Teamwork in action! Paddle 14′ canoes on Holly Pond with your class. This distinctive opportunity is a wonderful way to engage every student in a different perspective when performing science experiments. Measure the slope of coastal substrate, test the water flow rate of a tidal pond and water quality variable to compare the data to Long Island Sound data points. Discuss human impact on coastal resiliency and habitats as you see the coastline firsthand.
Water Quality Comparative Analysis
The presence of human populations near waterways can have a dramatic effect on the quality of the water. Students will examine water samples for four locations throughout Connecticut and the Long Island Sound to discover how different land uses can impact water quality. The students will use scientific equipment to test the salinity and nitrate levels of four water samples. They will then examine four possible locations on a map and discuss how the water quality parameters could vary between these locations. The students will work as a group to compare water quality data tested and assign a water sample to each location on the map and discuss the results as a class. Students will come up with solutions for how to reduce human impact on the different areas.
Micro-plastics lab experiment
Single use plastics have become a large problem in the marine environment and become broken down into small components called micro-plastics. Students will conduct an experiment to compare the amount of small plastics in the water of Long Island Sound at two different locations, one in an open water area and one located near a salt marsh habitat. The students will isolate micro-plastics from the water sample using scientific equipment and analyze the sample with a microscope to discover various types of micro-plastics that may be present. They will compare the findings for each location and discuss how the salt marsh habitat is able to act as a filter for Long Island Sound.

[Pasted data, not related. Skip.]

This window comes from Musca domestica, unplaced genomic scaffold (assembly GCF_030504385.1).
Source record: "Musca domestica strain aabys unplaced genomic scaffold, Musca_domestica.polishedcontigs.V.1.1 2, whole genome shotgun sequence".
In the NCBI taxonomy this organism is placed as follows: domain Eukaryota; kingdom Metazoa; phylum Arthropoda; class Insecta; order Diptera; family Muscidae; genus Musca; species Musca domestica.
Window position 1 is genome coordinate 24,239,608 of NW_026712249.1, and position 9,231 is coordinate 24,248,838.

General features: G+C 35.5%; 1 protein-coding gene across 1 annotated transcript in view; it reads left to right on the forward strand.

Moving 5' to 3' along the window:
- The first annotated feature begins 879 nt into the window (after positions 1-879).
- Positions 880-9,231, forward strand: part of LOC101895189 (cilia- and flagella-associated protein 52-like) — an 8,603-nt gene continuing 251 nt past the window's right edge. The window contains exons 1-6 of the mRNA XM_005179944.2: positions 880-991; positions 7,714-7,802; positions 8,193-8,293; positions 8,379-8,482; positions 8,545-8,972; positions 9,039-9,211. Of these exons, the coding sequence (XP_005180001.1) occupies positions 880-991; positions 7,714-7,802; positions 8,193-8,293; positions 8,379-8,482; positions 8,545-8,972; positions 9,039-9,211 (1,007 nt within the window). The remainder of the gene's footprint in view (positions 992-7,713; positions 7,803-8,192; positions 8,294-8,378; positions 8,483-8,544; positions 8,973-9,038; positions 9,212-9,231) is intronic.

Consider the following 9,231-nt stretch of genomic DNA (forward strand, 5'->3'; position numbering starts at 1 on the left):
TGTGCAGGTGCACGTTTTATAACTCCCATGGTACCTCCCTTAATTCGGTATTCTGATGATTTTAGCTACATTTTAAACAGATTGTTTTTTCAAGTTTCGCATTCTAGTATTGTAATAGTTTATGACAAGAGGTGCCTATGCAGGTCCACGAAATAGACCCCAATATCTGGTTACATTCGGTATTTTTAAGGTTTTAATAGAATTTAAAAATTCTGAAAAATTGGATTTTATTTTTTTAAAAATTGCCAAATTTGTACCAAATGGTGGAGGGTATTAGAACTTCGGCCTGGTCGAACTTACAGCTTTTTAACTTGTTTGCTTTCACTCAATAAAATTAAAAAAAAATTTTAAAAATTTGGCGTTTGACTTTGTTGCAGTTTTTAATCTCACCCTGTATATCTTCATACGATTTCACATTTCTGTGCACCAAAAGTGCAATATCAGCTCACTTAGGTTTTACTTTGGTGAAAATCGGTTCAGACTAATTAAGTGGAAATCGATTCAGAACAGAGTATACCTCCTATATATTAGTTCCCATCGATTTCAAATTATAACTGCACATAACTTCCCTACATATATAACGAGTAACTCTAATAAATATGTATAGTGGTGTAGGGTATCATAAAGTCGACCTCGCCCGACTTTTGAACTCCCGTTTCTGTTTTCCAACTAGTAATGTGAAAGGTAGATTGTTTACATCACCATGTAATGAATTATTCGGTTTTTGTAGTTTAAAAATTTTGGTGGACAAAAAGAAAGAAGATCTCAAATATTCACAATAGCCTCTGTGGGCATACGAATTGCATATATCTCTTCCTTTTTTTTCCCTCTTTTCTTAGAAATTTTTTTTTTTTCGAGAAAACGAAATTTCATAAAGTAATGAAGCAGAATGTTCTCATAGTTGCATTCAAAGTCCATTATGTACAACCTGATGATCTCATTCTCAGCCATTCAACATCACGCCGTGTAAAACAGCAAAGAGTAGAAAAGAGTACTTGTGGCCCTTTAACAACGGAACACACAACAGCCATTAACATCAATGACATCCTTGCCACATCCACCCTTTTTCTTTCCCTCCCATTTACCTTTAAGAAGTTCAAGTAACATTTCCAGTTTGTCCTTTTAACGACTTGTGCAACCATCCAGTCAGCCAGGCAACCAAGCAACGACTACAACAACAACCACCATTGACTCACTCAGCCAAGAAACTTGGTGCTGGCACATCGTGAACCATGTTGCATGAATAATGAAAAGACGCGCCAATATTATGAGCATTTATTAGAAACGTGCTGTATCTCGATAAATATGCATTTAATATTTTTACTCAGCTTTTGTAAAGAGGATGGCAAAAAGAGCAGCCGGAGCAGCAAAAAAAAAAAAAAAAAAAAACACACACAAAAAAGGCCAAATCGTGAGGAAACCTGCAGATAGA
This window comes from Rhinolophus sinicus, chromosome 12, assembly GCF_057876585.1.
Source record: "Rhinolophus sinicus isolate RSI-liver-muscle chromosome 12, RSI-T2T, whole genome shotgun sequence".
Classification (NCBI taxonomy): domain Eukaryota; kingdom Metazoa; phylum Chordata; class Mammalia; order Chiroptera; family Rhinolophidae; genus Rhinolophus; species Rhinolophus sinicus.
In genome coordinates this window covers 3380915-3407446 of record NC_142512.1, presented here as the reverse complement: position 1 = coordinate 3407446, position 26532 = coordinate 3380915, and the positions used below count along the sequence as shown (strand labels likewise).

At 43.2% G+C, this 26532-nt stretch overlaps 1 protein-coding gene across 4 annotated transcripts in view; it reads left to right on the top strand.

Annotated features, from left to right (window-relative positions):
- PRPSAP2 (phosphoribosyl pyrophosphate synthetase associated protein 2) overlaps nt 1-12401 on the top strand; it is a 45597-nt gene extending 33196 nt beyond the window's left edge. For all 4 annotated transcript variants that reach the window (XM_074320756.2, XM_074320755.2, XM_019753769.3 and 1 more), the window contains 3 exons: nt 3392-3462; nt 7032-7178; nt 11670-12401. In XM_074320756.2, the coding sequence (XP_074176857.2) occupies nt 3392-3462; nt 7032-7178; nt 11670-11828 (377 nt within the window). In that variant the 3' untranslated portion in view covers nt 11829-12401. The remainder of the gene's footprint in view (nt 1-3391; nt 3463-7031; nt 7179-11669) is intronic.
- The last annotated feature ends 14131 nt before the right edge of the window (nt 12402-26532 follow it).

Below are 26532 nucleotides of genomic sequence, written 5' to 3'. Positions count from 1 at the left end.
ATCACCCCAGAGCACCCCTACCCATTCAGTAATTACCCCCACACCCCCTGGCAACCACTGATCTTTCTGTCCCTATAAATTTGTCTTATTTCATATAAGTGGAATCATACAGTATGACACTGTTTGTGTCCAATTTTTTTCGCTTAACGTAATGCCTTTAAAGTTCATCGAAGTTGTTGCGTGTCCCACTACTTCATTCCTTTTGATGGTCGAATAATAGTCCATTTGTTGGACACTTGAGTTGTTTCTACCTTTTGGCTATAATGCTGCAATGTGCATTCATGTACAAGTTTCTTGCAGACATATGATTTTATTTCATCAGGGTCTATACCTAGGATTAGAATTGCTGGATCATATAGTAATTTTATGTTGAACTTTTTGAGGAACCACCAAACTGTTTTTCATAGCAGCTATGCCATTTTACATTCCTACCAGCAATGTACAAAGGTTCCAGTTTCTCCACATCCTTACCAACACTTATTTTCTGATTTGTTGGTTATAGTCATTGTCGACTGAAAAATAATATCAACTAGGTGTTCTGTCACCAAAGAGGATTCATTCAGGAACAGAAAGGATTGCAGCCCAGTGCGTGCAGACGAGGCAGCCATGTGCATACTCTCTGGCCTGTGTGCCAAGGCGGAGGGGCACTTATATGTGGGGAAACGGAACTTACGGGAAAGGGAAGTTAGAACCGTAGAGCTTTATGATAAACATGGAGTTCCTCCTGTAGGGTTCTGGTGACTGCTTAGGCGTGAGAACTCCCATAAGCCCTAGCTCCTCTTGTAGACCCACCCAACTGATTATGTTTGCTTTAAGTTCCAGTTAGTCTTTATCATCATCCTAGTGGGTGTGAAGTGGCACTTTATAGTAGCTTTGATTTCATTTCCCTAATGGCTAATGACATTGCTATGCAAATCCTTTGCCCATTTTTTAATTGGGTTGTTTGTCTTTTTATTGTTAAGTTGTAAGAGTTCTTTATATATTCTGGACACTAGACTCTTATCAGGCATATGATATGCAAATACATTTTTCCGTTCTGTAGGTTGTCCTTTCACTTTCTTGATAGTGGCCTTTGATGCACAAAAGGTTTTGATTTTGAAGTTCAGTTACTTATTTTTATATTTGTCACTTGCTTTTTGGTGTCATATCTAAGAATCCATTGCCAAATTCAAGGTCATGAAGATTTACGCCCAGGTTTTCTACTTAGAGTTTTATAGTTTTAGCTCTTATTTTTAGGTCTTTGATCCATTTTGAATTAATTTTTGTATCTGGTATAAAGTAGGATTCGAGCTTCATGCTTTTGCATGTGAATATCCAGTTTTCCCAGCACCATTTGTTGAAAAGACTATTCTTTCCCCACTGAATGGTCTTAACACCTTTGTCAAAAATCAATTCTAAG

Soil Erosion and filtration
The land contains a variety of permeable and impermeable surfaces, which can affect runoff and water quality. Students will be comparing the composition of ground materials found in an urban developed area and a park located along a waterway. The students will collect samples of earth materials and reconstruct the two areas as if they were a land developer planning a new project. They will construct the new areas and examine how runoff moves through each area. They will compare the runoff sample before and after it moves through and discuss the most efficient way to reduce runoff.
Coastal shoreline survey
Coastal resiliency can be affected by changes to the composition of coastlines including the addition and removal of natural materials. The students will conduct a canoe survey of a coastal tidal where they will examine the presence of salt marsh habitat and sea walls to discuss how erosion can occur over time in each of these areas and how to prevent impact from large storm surges. The students will analyze evidence of erosion and human impact due to development of coastal areas and discuss solutions on how to prevent storms and wave impact from affecting coastal areas.